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Origin of Rampies cutting during Rabi ul Awwal

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With wafts of water and lemon oil and the sound of women cutting lemon leaves filling our masajid, we are reminded of the beauty of commemorating the birth of Prophet Muhammad (pbuh).

The gathering, traditionally referred to as Moulood An-Nabi, also known as “Rampies Sny” is a hallowed cultural tradition amongst the Muslim community.
Muslims in various parts of the world celebrate the birth of their Prophet SAW in different ways. Muhammad was born in Mecca, Saudi Arabia on the 12th day of the Islamic month in the year 571, Rabi Ul-Awal.

Shaykh Fakhruddin Owaisi Al-Madani, who has a Masters degree in Islamic Studies from UWC, said ‘rampies sny’ refers to a cultural tradition.

“Women would gather at Mosques and cut lemon scented leaves, fold them into a special paper or material and gift it to men,” he said.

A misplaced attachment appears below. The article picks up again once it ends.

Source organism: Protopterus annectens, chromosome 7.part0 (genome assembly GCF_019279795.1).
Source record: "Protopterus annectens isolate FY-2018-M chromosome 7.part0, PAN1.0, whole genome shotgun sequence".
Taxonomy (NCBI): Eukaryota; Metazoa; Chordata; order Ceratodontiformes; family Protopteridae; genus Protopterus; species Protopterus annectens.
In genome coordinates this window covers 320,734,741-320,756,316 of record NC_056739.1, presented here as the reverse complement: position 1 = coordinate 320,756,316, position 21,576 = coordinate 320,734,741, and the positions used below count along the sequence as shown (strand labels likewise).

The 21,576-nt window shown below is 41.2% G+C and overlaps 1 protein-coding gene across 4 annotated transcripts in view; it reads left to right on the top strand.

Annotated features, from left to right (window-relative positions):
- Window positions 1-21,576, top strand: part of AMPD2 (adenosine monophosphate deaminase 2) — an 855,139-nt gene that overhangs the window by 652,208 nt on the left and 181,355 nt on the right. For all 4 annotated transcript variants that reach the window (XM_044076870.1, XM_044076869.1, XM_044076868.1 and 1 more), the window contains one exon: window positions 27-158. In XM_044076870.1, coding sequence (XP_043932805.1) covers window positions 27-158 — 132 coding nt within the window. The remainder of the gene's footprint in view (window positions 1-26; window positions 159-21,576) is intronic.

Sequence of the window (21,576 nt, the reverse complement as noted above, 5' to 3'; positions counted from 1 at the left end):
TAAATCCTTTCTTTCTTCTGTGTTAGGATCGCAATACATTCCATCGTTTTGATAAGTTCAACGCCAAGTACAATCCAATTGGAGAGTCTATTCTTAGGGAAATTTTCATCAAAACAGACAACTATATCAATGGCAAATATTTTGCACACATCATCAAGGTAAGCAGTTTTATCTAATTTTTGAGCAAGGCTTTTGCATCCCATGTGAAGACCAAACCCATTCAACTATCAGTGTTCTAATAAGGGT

Al-Madani said the concept was initially for hygienic purposes, as the Prophet SAW stressed how cleanliness is next to Godliness, however over the years the lemon scented gift has been used to fragrance any area.
“Initially men would use the gift to smell fresh and clean, however with the invention of perfume and body spray, the gift has been used in cars, living spaces etc,” he said.

Rampies sny is both Malay and Afrikaans, which is a clear indication of the cultural Cape heritage where language and culture have come together.

While cutting the leaves, women recite Arabic praises for the Prophet SAW and remember Allah. After the leaves are cut, it is placed in a basket where it undergoes the ‘oeker’, which means that it is being prayed over, in Arabic, asking for God’s blessings.

This celebration also sees men gathering at the mosque, after women have cut the rampies, to recite ‘riwaayat’, which is Arabic poetry honouring the Noble Prophet. Women also gather in groups to recite ‘riwaayat’, although women and men do not gather at the same time.

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